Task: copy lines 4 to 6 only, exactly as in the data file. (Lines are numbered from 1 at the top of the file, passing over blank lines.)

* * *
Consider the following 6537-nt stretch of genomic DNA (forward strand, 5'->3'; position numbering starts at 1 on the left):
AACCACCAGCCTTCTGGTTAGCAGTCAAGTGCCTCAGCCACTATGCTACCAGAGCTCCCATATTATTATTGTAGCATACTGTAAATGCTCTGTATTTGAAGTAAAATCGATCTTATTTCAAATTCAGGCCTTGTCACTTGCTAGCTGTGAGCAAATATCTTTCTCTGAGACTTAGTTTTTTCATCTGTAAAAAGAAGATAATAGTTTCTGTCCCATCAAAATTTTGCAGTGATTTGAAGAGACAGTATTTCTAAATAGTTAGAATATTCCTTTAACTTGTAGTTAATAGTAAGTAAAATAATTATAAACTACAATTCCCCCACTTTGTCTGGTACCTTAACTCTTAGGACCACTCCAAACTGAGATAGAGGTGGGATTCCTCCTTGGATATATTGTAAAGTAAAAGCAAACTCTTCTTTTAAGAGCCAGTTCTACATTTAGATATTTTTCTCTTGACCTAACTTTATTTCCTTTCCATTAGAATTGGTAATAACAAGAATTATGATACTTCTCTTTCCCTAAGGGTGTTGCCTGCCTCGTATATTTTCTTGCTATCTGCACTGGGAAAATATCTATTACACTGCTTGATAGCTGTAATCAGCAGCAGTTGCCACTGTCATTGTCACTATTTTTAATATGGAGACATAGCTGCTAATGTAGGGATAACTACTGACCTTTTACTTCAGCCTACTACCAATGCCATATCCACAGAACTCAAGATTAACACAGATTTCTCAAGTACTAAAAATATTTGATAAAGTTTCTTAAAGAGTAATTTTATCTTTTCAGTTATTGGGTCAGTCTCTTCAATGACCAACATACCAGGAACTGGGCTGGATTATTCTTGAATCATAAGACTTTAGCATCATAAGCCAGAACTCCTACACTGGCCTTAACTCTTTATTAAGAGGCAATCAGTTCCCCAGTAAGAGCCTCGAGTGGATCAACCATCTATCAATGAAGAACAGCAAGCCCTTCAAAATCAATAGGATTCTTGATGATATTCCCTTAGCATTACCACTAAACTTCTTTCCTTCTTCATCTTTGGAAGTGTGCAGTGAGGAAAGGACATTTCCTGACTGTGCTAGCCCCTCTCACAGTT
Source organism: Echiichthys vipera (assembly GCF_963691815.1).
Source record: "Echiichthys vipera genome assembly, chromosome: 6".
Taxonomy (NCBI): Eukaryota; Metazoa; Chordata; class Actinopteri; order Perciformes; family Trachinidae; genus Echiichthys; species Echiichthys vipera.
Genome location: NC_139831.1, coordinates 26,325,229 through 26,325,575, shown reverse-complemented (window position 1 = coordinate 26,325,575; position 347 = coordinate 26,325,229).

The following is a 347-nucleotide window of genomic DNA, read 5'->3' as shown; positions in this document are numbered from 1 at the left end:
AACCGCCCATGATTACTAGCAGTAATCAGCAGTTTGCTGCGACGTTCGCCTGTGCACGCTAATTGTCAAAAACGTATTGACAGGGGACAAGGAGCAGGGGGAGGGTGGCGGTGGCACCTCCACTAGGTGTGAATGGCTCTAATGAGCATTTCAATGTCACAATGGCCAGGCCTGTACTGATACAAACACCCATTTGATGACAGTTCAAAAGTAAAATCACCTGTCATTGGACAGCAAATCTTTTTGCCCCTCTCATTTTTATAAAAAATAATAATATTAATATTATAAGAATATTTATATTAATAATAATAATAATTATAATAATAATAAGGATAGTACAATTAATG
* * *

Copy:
Source record: "Echiichthys vipera genome assembly, chromosome: 6".
Taxonomy (NCBI): Eukaryota; Metazoa; Chordata; class Actinopteri; order Perciformes; family Trachinidae; genus Echiichthys; species Echiichthys vipera.
Genome location: NC_139831.1, coordinates 26,325,229 through 26,325,575, shown reverse-complemented (window position 1 = coordinate 26,325,575; position 347 = coordinate 26,325,229).